What's the Best Way to Dehydrate Fruits and Vegetables?

Whether you're dehydrating your own raw material fruits and vegetables or buying them dried, it's worth considering how they got that way.

By Dave Fusaro, Editor in Chief

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Dehydration as a method of food preservation has been around for eons. Because microorganisms need the water in foods to propagate, drying renders food and ingredients safe from bacteria, yeast, mold and other forms of microbial contamination.

It also creates some interesting textures. Raisins, prunes and fruit "leather" are not just dried versions of their originals, they have their own legions of fans.

There are three commons forms of dehydration: freeze drying, drum drying and sugar infusion. If you're going to dehydrate on-site -- either key ingredients or your final product – deciding which is best for your product and process requires a dialog between both your plant operations people and your product developers.

Freeze drying involves the removal of water from a frozen product without thawing it. Sublimation, if you remember your high school chemistry, is the process of passing directly from the solid phase to the gaseous phase without passing through an intermediate liquid phase. In freeze drying, ice changes immediately from a solid to a vapor, so it can be removed. But it requires quite a bit of energy as well as pressure.

"The cell walls, because they are frozen, are rigid. So a high percentage of nutritional value is retained," says Irv Dorn, sales manager for Van Drunen Farms (www.vandrunenfarms.com), a Momence, Ill., supplier of dried fruit and vegetable ingredients. "The product goes from maybe 90 percent water to less than 3 percent, often 1 percent or less. You get a fruit or vegetable with a beautiful look, taste and nutritional value – plus it's shelf stable, with a long shelf life."

Freeze-dried fruits are best in cereals, snack foods, confectionery and trail mixes, and the vegetables are for dried soups and seasoning mixes.

Van Drunen Farms employs all three forms of dehydration. "Drum drying involves the removal of water from purees," Dorn continues. "That slurry is spread on two counter-rotating, heated cylinders less than a sheet of paper apart. In one rotation, it's dried."

But this process only creates powder or very fine flakes, at best very small particulates, nothing close to whole pieces. The resulting product is also shelf stable, typically less than 5 percent water, and the process is less expensive than freeze-drying.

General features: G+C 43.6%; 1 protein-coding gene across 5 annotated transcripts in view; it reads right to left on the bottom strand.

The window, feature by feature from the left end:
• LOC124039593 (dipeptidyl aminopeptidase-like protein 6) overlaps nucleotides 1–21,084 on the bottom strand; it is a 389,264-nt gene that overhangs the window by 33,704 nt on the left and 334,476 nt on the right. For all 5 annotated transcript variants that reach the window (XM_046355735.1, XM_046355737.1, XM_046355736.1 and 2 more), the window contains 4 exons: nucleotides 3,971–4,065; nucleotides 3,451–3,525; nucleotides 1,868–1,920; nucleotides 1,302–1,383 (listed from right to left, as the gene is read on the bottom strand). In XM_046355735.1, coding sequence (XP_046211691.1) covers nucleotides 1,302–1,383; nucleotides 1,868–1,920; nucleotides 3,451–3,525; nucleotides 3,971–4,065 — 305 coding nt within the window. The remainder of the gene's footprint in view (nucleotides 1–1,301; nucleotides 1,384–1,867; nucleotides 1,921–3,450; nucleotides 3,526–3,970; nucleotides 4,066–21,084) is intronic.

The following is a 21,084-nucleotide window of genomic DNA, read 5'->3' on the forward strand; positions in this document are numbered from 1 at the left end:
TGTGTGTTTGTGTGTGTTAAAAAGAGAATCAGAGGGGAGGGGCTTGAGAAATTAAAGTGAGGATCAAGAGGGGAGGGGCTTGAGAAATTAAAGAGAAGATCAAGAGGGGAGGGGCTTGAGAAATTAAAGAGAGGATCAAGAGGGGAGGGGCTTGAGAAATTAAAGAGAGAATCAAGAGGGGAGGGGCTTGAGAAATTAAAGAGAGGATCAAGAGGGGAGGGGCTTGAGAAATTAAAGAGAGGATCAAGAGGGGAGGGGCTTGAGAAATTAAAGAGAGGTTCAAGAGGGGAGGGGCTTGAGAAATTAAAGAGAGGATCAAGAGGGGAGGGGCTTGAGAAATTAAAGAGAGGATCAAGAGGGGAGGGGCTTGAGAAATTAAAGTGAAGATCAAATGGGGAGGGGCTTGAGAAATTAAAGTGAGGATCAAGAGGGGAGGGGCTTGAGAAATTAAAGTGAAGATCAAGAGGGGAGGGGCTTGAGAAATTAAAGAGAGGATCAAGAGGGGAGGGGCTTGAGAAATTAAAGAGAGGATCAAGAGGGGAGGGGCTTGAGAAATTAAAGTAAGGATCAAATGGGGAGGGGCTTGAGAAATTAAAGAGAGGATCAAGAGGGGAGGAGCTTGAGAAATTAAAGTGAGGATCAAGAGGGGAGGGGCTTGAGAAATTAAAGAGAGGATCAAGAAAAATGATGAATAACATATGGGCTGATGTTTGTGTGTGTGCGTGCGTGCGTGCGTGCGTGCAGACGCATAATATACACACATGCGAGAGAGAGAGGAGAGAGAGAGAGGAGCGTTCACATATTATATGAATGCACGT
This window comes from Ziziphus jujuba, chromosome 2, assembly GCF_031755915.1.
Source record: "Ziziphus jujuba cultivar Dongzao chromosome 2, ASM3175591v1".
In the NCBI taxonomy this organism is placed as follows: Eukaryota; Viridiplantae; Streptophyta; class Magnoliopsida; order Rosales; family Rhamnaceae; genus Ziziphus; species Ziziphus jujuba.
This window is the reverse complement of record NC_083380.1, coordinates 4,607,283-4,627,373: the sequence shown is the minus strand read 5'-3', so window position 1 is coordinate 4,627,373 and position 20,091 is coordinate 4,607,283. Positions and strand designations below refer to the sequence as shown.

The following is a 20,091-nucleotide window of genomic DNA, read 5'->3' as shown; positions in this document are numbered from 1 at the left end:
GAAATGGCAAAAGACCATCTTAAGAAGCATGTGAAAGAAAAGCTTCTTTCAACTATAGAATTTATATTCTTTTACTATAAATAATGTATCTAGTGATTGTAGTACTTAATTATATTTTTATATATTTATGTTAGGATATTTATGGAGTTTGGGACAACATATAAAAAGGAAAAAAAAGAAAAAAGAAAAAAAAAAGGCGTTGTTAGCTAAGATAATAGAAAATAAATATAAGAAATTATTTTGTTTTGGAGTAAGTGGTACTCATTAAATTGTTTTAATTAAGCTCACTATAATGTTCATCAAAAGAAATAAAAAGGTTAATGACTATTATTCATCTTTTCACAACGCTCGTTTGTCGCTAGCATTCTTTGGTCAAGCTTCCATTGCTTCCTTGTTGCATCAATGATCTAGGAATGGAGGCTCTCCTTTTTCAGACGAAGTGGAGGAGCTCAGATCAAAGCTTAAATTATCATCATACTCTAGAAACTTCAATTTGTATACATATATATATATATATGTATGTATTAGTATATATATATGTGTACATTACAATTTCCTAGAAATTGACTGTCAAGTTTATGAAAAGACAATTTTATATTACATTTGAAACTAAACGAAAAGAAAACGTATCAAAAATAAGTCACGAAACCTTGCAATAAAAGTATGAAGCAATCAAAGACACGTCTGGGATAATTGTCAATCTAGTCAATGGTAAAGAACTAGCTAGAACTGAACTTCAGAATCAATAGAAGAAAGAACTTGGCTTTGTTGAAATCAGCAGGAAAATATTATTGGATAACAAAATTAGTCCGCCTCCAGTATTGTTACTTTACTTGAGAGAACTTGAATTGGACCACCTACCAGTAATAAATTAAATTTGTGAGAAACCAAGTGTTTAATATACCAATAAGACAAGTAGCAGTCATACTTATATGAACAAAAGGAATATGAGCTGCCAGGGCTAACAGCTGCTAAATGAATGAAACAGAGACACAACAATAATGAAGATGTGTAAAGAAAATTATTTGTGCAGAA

Drum-dried products are suitable as a base for snacks, soups, baked chips and some bakery applications, and can stand alone in some grain cereals (when the product being dehydrated is rice or wheat).

The third method employed by Van Drunen replaces the water in a product with some infused medium, typically fructose or sucrose. "You put the fruits in a tank, add the infusion medium, and the water diffuses out of the product and the medium diffuses in," explains Dorn. "You drain the vat and repeat with new medium. It takes several exchanges. You end up with a product that's 30 percent moisture. Often, we'll dehydrate it further, maybe to about 15-20 percent moisture. The result is like a raisin."

There are two downfalls to sugar infusion. The diffusion removes a lot of the nutrients from the fruit or vegetable. And it replaces them with sugar, which can be a liability. But the result is a good-looking, semi-dried product that yields the cheapest product per pound of those processes (although also the fewest pieces per pound).

"We do cold or passive infusion," says Dorn. "We think the fruits retain more of their shape and color." But infusion can be speeded up with heat.
Infused products are tasty when eaten whole and do well in snack mixes, trail mixes, baked products and hot and cold cereals.

EnWave Corp. (www.enwave.net), Vancouver, British Columbia, has developed a new form of dehydration. Its nutraREV process, which uses radiant energy under vacuum, won an Innovation Award at the 2009 Institute of Food Technologists Food Expo.

The process is similar to freeze-drying but is quicker and at a lower cost, claims Tim Durance, chairman, co-CEO and co-inventor of the company's radiant energy vacuum (REV) technology. "We use microwave energy for the energy transfer, without creating any heat in the process," he says.

The result is a dehydrated product that appears to be a "puffed" version of the original, retaining the ingredient's color, shape and nutrients.

EnWave is an equipment builder, interested in selling its machines direct to food product development departments.

In addition to nutraREV, EnWave has three processes it is commercializing. PowderREV creates powdered ingredients for both food and pharmaceutical uses. QuantaREV is a large-scale belt version of nutraREV, for producing higher quantities. BioREV is strictly for pharmaceutical applications.

EnWave also markets MiVAP machines, tray-based technology it licenses from German company Hans Binder

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